In the world of venture financing, the terminology is not always crystal clear. One
such example is the term “liquidation preference” or in its more popular short form – “liq pref”.
By liquidation preference is most often meant that a holder of a preference share will have a certain priority above holders of other classes of shares. Most commonly, the liquidation preference right means a right to receive dividend or liquidation payments, or any other transfer of value from a company to its shareholders, with priority ahead of any other shareholders. The liquidation preference normally corresponds to the invested amount, i.e. the original purchase price for the preference shares in question, with our without a yearly interest factor on top (hereafter the preferred amount). Once the preferred amount has been fully repaid, payment can be made on any other classes of shares, if there is any funds left that is! As payment of dividend, liquidation proceeds and alike is governed by the company’s articles of association, liquidation preference terms needs to be clearly defined therein. As a preference shareholder not only wants to have a priority in case of payment from the company, but also in respect of any payments made by others to shareholders in case of sale of shares etc, the preference terms and conditions also needs to be outlined in a shareholders agreement between all shareholders in the company. This way, the preference shareholder can be sure that he will have a preference to all payments made to shareholders in respect of shares in the company, i.e. both for payments coming from the company and payments coming from buyers of existing shares.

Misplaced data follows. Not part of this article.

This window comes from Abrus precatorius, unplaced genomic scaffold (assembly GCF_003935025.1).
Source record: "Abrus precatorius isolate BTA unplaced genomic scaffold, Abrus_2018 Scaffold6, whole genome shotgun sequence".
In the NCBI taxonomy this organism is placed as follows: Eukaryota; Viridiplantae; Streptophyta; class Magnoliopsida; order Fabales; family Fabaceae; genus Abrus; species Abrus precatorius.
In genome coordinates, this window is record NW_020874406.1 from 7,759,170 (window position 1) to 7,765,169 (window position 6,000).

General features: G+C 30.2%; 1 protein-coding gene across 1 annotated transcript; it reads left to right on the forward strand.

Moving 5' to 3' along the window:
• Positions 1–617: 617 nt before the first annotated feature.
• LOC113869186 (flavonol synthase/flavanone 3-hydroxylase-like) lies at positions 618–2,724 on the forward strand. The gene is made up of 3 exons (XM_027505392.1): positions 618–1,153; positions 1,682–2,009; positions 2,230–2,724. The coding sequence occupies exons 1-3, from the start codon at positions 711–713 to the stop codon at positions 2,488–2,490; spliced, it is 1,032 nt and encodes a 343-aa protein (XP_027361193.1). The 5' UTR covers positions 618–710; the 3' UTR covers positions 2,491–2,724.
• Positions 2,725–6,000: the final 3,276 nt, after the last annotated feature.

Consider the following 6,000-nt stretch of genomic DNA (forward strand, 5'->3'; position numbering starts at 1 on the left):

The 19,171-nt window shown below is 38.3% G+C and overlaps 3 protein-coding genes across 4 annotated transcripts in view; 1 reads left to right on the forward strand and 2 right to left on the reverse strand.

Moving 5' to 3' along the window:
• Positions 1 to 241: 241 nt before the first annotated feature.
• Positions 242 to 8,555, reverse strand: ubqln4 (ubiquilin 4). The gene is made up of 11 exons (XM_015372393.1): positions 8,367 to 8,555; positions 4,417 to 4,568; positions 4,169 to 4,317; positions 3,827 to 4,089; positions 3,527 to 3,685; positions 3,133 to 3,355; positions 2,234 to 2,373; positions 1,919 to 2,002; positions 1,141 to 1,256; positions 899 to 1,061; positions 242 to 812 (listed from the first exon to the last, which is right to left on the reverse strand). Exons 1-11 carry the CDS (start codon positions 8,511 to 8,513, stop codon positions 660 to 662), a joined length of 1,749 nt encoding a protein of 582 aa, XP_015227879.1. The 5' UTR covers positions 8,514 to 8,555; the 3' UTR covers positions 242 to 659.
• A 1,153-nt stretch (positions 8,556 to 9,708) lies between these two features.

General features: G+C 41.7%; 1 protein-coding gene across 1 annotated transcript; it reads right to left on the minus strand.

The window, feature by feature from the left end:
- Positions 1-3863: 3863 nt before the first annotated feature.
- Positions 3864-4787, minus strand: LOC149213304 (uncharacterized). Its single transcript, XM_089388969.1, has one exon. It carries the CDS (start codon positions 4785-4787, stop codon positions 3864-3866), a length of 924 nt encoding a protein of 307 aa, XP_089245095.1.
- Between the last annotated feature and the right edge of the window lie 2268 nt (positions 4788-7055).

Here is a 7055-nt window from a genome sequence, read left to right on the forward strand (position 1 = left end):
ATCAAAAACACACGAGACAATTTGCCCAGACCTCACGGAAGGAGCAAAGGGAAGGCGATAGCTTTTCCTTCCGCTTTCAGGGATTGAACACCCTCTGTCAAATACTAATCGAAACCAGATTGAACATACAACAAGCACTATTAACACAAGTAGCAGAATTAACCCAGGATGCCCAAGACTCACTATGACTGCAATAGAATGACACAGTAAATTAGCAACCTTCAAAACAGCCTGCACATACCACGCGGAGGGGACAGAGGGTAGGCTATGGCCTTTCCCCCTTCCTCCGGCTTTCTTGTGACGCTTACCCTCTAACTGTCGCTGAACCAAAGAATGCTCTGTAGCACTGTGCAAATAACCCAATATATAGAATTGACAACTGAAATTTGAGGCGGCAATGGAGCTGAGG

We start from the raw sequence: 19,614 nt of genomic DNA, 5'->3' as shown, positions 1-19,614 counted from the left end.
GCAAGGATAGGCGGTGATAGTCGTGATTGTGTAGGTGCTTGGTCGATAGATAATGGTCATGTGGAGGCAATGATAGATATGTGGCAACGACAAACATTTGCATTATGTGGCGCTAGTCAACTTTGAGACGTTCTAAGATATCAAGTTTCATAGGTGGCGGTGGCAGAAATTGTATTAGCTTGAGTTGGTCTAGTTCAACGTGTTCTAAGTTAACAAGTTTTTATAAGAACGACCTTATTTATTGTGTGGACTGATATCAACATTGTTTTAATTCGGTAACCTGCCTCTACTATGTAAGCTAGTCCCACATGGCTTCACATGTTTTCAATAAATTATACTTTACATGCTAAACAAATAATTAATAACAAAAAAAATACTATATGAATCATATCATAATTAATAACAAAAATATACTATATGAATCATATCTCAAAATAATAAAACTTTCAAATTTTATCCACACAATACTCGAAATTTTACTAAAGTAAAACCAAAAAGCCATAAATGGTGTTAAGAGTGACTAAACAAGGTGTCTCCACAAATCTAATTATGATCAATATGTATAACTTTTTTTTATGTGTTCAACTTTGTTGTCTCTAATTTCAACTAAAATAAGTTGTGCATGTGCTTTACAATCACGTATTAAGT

The example above, whereby the preference shareholder receives the preferred amount first, and then other shareholders receive the residual (if any) is called a “one time preference without participation” as the preference shareholder receives one (1) time his investment back, but thereafter has no right to anything further. Such preference right is normally combined with a “conversion right” whereby the preference shareholder can chose to convert his preference shares into ordinary shares (i.e. give up his preference right) and only participate in a sale, receive dividend or alike on a pro rata basis like the other shareholders (i.e. receive his percentage of any funds based on the number of shares he holds out of the total number of shares in the company). Hence, through the liquidation preference and conversion right, a preference shareholder can make sure to always opt for the most favourable solution if and when there is a payment from the company or sale of shares. In short, he will stay with his preference right or convert into ordinary shares depending on which solution that gives the highest payment on his shares.
Liquidation preference provisions can sometimes be more brutal than the “one time without participation” version described above. For example a “two time with participation” liq pref would mean that the preference shareholder first shall receive two (2) times the preferred amount and in addition thereto, also participate on a pro rata basis when the residual is distributed among shareholders. Obviously, this could be argued to be a favourable liq pref provision for the preference shareholder, but we should leave for the specific situation to determine whether it is justifiable or not.
For more information, please contact Oskar Belani.